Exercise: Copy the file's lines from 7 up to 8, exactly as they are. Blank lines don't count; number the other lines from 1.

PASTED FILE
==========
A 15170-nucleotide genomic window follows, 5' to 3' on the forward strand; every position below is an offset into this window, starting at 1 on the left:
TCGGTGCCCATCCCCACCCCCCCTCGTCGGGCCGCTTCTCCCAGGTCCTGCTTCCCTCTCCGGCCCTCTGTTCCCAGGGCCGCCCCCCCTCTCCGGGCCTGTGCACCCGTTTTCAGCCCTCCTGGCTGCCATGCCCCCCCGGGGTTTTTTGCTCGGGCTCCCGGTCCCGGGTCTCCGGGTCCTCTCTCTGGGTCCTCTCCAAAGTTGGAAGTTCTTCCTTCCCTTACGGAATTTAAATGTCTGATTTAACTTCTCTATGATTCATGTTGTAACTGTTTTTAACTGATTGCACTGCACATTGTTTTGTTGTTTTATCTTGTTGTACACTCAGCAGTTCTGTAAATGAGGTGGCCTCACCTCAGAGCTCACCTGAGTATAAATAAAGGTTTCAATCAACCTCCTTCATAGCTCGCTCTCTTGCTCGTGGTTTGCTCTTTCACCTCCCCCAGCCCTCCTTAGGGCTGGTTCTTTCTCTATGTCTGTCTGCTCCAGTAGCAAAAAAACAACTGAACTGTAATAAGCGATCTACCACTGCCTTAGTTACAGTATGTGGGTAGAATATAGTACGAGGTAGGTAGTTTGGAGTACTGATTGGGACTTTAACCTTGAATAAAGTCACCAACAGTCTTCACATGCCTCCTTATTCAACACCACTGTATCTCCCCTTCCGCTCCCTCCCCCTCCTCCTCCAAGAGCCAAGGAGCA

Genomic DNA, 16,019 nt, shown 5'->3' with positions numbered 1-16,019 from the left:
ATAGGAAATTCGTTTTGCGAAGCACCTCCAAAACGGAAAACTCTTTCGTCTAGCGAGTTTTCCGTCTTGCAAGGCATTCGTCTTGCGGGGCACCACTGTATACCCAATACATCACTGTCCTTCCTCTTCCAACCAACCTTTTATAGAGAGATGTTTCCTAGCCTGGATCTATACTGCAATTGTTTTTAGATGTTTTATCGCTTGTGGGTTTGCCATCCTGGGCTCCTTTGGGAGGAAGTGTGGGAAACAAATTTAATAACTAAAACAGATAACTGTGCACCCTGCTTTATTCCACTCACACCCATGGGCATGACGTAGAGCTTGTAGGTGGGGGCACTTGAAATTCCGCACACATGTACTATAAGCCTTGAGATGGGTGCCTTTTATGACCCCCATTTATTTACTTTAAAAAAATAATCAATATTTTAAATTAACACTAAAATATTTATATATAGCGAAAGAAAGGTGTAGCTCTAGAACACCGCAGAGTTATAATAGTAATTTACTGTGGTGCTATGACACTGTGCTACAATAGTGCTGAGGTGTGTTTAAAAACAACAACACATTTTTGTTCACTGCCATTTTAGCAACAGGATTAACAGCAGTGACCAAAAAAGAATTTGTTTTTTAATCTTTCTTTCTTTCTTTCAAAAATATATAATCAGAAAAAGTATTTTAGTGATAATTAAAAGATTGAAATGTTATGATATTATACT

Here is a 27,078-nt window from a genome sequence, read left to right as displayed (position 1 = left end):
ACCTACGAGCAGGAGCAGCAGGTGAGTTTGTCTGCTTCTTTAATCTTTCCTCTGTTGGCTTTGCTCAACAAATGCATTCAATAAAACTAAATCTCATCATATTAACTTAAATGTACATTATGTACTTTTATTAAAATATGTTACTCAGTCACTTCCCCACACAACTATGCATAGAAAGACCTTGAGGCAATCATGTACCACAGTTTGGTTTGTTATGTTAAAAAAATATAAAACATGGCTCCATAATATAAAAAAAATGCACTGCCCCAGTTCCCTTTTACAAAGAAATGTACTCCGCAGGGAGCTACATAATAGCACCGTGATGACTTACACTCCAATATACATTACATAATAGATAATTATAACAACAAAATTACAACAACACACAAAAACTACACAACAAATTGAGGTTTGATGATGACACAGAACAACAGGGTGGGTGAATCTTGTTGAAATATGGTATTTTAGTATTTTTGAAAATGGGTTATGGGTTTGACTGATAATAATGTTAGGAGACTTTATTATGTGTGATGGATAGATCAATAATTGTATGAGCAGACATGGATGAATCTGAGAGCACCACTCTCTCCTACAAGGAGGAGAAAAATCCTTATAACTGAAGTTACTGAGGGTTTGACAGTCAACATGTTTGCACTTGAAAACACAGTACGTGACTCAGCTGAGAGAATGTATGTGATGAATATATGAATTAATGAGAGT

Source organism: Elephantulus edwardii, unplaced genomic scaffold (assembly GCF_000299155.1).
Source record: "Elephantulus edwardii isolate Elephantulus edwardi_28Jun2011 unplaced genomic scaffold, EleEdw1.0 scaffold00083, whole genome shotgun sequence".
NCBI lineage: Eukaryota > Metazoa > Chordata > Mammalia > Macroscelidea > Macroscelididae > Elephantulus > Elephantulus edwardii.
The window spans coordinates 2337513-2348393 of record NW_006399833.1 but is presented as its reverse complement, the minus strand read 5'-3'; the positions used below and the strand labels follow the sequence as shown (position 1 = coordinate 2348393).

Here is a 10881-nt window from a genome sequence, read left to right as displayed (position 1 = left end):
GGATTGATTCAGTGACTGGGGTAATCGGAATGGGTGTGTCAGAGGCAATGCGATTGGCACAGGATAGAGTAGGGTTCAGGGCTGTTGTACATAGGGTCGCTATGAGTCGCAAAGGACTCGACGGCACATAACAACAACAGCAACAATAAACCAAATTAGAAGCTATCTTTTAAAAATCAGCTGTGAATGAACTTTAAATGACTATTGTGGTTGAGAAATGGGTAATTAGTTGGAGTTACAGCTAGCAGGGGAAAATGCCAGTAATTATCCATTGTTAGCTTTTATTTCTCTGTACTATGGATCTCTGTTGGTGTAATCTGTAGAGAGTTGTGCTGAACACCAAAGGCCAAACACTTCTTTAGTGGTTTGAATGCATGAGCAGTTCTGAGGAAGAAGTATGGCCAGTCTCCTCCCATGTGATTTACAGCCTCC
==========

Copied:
Source organism: Elephantulus edwardii, unplaced genomic scaffold (assembly GCF_000299155.1).
Source record: "Elephantulus edwardii isolate Elephantulus edwardi_28Jun2011 unplaced genomic scaffold, EleEdw1.0 scaffold00083, whole genome shotgun sequence".